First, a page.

• Roro, you just made a whole lot of sense to me. Holy smokes.

    I use Rosetta Stone ocassionally, and when I look at all their stuff in the romanji form, it is split exactly like you do it. I couldn't figure out why or even what it was saying but now it makes sense o.o
  • Posted By: roro
    [p]I hate the bases. I'm actually kind of naughty (in the eyes of many people here), and use split syllables in my head, e.g.[/p][p]yom anai
    yom imasu[/p][p](I don't visualise the romaji in my head, I just split the sound).[/p][p]I may be a freak, but I'm a freak who speaks 4 languages, and this system works for me.[/p][p]I wouldn't use it if I was teaching Japanese, and I'm not encouraging anyone here to use it, just pointing out that different methods can work for different people - I think some people in this forum can come across very strongly in their opposition to certain styles.[/p]

    While I see your point (and I personally thought similarly when I first learned conjugation) it isn't really a good way of thinking about it since it makes the -te form hard to handle. yom-u, yom-i, yom....nde? huh?

    In general, I would stick to my mantra, never use or rely on romaji. It only makes things difficult.
  • yom ... nde?

    That's a good point Tobberoth, and one that I hadn't considered. As I said, I just sort of do it instinctively and it works for me (I suppose I deal with forms such as yonde without really thinking about it). That is of course why I would never actually use this as a teaching method.
  • um there's so much here lol. but since i really read the first few posts ill respond to those.

    about the endings...(and i do agree with the odd way of teaching verbs in class) there IS no actual difference between U and Ru verbs. they just get conjugated differently like in English and its own problematic verbs. I would suggest that u should ALSO forget romaji (its something the chinese created and its rather useless to the world of Japan if u wanna understand every little thing concerning the Japanese language)

    Follow the hiragana chart. it makes it simple for you. everything is a couple except for the a i u e o part. when dealing with verbs, everything but the a i u e o will basically count as ONE vowel. technically speaking. so taberu....ru is the ending. nemu...mu is the ending. and then u have the irregulars like suru and kuru. aisuru is suru and so on. so really, think of em as couplings.
  • (pardon my lack of kana I'm not at a capable computer ^^;)
    Well, not to go into a lecture: ^^

    Useful Information and answering the question:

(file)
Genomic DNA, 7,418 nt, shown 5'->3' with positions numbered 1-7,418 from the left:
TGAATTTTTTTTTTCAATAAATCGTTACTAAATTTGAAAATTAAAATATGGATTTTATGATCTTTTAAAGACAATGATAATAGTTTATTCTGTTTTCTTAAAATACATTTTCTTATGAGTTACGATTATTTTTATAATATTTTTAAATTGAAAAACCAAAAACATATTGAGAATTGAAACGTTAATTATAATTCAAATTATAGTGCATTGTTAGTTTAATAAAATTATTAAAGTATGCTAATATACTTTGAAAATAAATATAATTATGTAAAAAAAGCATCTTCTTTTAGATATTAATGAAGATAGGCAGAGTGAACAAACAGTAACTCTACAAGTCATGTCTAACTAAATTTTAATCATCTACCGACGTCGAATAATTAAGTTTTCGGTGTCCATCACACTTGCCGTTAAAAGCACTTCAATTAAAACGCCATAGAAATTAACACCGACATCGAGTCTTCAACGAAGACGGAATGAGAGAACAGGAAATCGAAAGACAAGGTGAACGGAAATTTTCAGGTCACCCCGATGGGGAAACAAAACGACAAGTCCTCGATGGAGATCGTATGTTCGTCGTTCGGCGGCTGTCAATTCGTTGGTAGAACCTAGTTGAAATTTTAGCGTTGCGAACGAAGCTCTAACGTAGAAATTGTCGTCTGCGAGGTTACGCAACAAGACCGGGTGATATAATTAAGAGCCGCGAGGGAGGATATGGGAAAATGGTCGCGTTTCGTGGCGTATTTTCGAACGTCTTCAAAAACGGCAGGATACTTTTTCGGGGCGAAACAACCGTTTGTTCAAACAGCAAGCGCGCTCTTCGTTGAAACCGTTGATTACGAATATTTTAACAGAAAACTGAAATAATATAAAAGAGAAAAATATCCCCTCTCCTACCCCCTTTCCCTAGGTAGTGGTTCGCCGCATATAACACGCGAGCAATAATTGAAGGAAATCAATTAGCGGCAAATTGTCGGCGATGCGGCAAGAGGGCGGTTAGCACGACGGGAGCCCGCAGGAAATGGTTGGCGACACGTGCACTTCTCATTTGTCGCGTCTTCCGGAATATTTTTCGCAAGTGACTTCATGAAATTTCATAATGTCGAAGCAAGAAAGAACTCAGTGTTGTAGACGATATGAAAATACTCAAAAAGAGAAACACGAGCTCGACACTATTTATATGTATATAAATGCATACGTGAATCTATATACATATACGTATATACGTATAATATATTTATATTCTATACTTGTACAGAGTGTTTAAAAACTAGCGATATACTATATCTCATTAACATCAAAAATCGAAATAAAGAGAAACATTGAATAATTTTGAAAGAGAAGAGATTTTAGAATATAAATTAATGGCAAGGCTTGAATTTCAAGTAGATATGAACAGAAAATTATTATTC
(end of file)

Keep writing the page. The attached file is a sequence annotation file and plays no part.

-Romanji is bad, do not use unless necessary, and it is wiser to when you do to use letters that correspond to an exact symbol, rather than sound.

    -Just remember verbs that end in -ru, but not -iru/-eru are godan verbs, no exceptions. Most -iru/-eru verbs are ichidan verbs, with the very notable exception of kaeru (to return), kangaeru (to consider), iru (to need/to enter/to fry) - but kaeru (to replace) and iru (to be/to shoot) are ichidan verbs - further proof that you can never be sure when you're dealing with an -iru/eru ending, but in that respect it is more likely for the verb to be ichidan.

    Lecture and mostly pointless information:
    romanji is bad, because 99% of the schemes don't use the exact corresponding "letters" as how it's spelled in Japanese, it's a shock to come out of it (for some people) so it's not a good place to start. Plus romanji schemes differ... it's a mess.

    Godan verbs are called godan (five-step) verbs because they use all five endings to a phonetical row, they used to be yodan, but the -o(u) was added for volitional. If you're curious why -a is sometimes -wa for "u" verbs that's because they used to be "hu" verbs and thus it would be "ha" not "a" but because of sound rules, would be pronounced "wa" - you don't need to know this it's just an interesting fact ^^;

    Godan: -a(/-o),-i,-u,-u,-e,-e (Mizenkei,Renyoukei,Shuushikei=,=Rentaikei,Izenkei,Meireikei)

    Ichidan verbs are called ichidan (one-step) verbs because they use only one ending to a phonetical row, the verbs in here used to comprise of upper and lower ichidan and nidan verbs. upper was for ones with an -i (upper), and another with an -e (lower) - nidan verbs were conjugated differently but were more or less converted into ichidan verbs over time - most of them into -eru (as there was only one original -eru verb anyway); almost all eru(using the actual kana for 'e')/reru verbs were lower nidan - but now I'm trailing off. Any "-ru" that is not -iru/-eru is a godan verb.

    Ichidan: -,-,-ru,-ru,-re,-yo (Mizenkei,Renyoukei,Shuushikei=,=Rentaikei,Izenkei,Meireikei)

    te/ta forms come from sound changes resulting from simplifiying sounds from the Renyoukei+Te in yodan/godan verbs. "matte" used to be "machite" etc. - So although it's hard at first it will come strangely naturally over time :) If you study bungo "bases" make a lot more sense.
  • Thank you for the information regarding codefromtokyo for iPad/Pod/Phone.